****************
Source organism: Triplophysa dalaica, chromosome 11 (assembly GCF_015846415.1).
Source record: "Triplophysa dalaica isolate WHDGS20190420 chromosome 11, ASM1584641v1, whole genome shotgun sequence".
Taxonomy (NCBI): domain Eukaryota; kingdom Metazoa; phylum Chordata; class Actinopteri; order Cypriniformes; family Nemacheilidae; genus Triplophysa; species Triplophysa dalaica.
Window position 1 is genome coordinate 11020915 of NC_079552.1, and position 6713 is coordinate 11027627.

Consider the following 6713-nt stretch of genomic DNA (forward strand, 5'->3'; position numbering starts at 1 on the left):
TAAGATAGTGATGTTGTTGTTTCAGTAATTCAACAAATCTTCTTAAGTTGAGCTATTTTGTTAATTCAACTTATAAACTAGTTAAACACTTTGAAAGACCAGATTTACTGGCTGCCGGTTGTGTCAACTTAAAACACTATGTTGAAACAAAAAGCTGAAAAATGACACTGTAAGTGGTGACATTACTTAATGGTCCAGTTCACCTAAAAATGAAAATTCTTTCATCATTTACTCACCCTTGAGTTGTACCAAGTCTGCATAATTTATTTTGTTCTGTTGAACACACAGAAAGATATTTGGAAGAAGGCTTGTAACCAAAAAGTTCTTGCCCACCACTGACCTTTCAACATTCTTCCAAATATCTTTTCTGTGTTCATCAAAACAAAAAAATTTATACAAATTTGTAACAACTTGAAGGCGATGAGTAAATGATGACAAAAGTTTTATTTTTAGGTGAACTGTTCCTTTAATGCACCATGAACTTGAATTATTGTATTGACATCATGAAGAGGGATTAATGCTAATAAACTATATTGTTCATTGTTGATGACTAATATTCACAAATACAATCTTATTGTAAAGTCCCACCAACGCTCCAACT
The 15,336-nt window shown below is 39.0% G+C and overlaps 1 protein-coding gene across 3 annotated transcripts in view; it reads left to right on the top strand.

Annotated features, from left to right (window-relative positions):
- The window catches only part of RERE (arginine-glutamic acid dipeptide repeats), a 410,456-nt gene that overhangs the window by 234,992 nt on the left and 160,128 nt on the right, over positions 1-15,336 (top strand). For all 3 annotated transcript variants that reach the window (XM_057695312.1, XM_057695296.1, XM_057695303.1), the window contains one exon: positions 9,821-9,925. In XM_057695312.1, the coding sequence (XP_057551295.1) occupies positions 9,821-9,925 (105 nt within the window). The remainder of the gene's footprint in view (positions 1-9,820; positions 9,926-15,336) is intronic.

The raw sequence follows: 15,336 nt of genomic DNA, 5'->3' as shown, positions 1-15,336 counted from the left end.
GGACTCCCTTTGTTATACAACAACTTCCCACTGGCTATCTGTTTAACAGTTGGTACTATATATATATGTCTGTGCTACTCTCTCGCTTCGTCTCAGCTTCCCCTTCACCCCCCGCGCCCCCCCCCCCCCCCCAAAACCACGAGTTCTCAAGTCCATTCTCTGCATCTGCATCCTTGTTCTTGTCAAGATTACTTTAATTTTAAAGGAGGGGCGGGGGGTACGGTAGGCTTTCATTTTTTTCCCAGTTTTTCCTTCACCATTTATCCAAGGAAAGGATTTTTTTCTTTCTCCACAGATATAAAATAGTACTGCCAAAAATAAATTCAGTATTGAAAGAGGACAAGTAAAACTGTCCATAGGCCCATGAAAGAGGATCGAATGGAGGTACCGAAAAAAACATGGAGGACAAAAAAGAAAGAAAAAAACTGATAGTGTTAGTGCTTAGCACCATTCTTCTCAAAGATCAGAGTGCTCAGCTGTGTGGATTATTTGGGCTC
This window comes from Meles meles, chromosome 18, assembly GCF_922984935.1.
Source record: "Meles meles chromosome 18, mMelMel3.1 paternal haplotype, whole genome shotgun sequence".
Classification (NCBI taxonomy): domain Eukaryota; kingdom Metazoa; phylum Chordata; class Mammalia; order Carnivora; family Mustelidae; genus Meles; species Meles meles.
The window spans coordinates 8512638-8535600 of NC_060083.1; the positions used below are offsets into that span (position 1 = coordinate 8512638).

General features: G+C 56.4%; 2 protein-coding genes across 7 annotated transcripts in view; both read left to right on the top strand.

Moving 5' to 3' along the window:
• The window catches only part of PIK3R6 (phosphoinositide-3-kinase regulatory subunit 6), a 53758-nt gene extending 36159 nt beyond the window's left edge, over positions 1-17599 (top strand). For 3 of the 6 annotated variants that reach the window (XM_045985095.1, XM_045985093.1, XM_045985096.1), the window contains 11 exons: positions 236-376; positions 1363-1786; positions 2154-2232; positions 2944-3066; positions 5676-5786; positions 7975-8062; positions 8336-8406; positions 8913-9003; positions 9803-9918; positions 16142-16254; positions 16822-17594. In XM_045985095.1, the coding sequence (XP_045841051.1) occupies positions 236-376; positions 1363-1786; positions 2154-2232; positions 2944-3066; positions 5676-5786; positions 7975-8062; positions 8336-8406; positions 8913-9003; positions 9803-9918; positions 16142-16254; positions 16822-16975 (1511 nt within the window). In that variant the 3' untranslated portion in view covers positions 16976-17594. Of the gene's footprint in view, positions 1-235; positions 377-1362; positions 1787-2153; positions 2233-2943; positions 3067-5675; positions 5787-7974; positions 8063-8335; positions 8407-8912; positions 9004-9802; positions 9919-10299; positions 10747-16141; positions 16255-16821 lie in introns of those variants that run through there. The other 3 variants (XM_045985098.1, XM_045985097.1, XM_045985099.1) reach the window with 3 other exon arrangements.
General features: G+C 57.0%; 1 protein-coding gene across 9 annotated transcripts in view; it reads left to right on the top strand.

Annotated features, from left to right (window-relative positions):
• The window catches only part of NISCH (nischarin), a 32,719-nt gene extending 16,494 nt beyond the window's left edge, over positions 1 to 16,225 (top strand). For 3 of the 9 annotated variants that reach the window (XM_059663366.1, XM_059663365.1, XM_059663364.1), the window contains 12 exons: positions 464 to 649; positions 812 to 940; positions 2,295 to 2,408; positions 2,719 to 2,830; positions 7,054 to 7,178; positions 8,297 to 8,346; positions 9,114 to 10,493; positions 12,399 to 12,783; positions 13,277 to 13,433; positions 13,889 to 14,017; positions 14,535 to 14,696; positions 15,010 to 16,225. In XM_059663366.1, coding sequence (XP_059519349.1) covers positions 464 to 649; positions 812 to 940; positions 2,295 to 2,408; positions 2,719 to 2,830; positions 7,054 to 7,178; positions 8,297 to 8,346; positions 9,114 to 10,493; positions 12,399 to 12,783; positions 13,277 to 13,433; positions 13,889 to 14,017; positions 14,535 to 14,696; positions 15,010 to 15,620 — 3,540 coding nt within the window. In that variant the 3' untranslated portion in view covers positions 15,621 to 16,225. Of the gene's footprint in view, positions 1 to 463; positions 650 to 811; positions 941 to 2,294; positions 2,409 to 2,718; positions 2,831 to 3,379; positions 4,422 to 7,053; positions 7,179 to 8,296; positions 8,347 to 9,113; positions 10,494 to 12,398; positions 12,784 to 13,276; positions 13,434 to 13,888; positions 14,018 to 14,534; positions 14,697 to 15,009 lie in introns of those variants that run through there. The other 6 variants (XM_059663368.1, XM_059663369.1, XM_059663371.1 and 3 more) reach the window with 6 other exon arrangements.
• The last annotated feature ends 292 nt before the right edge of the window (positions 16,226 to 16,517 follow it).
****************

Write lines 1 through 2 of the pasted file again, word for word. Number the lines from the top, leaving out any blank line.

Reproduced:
Source organism: Triplophysa dalaica, chromosome 11 (assembly GCF_015846415.1).
Source record: "Triplophysa dalaica isolate WHDGS20190420 chromosome 11, ASM1584641v1, whole genome shotgun sequence".